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Detecting and manipulating Majorana bound states in nanowires

Thomas Schmidt (University of Luxembourg)
Wed, 20/01/2016 - 11:00am to 12:00pm
Physics Conference Room (S11-02-07)
Quek Su Ying
Event Type: 


It has been shown recently that the interplay of spin-orbit coupling, magnetic fields, and the superconducting proximity effect can lead to the emergence of zero-energy Majorana bound states (MBS) at the ends of a nanowire. These states are interesting because of their non-Abelian exchange statistics and their potential usefulness for quantum computation applications. However, detecting and manipulating them remains a challenge.

In the first part of the talk, I will present multi-terminal networks hosting MBS which could be useful for their identification. In particular, I will discuss T-shaped junctions of two Majorana nanowires. When the wires are in the topologically nontrivial regime, three MBS are localized near the outer ends of the wires, while one MBS is localized near the crossing point, and when the lengths of the wires are finite adjacent MBS can overlap. A combination of current and cross-correlation measurements can then be used to reveal the predicted coupling of four MBS in a topological T junction. Interestingly, the elementary transport processes at the central lead are different compared to the outer leads, giving rise to characteristic nonlocal signatures in electronic transport [1].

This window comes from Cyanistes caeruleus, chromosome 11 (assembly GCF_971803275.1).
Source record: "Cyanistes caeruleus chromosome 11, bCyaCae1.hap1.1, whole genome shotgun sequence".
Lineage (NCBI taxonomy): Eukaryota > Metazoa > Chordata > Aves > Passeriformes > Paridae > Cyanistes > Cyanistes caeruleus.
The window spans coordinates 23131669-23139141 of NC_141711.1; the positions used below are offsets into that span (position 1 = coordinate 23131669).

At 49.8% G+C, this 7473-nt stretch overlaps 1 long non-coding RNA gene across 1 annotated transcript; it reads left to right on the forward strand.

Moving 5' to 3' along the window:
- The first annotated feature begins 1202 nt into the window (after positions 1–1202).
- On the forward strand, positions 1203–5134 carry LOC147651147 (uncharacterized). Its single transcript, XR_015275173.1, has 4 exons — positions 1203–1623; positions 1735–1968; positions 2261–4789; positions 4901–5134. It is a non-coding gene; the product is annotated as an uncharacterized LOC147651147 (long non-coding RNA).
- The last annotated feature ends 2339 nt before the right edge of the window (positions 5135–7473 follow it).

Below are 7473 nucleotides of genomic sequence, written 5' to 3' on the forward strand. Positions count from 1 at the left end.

MBS have also been proposed as building blocks for qubits on which certain operations can be performed in a topologically protected way using braiding. However, the set of these protected operations is not sufficient to realize universal quantum computing. In the second part of the talk, I will show that the electric field in a microwave cavity can induce Rabi oscillations between adjacent MBS. These oscillations can be used to implement an additional single-qubit gate. Supplemented with one braiding operation, this gate allows one to perform arbitrary single-qubit operations [2,3].

[1] Luzie Weithofer, Patrik Recher, and Thomas L. Schmidt, Phys. Rev. B 90, 205416 (2014)
[2] Thomas L. Schmidt, Andreas Nunnenkamp, and Christoph Bruder, Phys. Rev. Lett. 110, 107006 (2013)
[3] Thomas L. Schmidt, Andreas Nunnenkamp, and Christoph Bruder, New J. Phys. 15, 025043 (2013)

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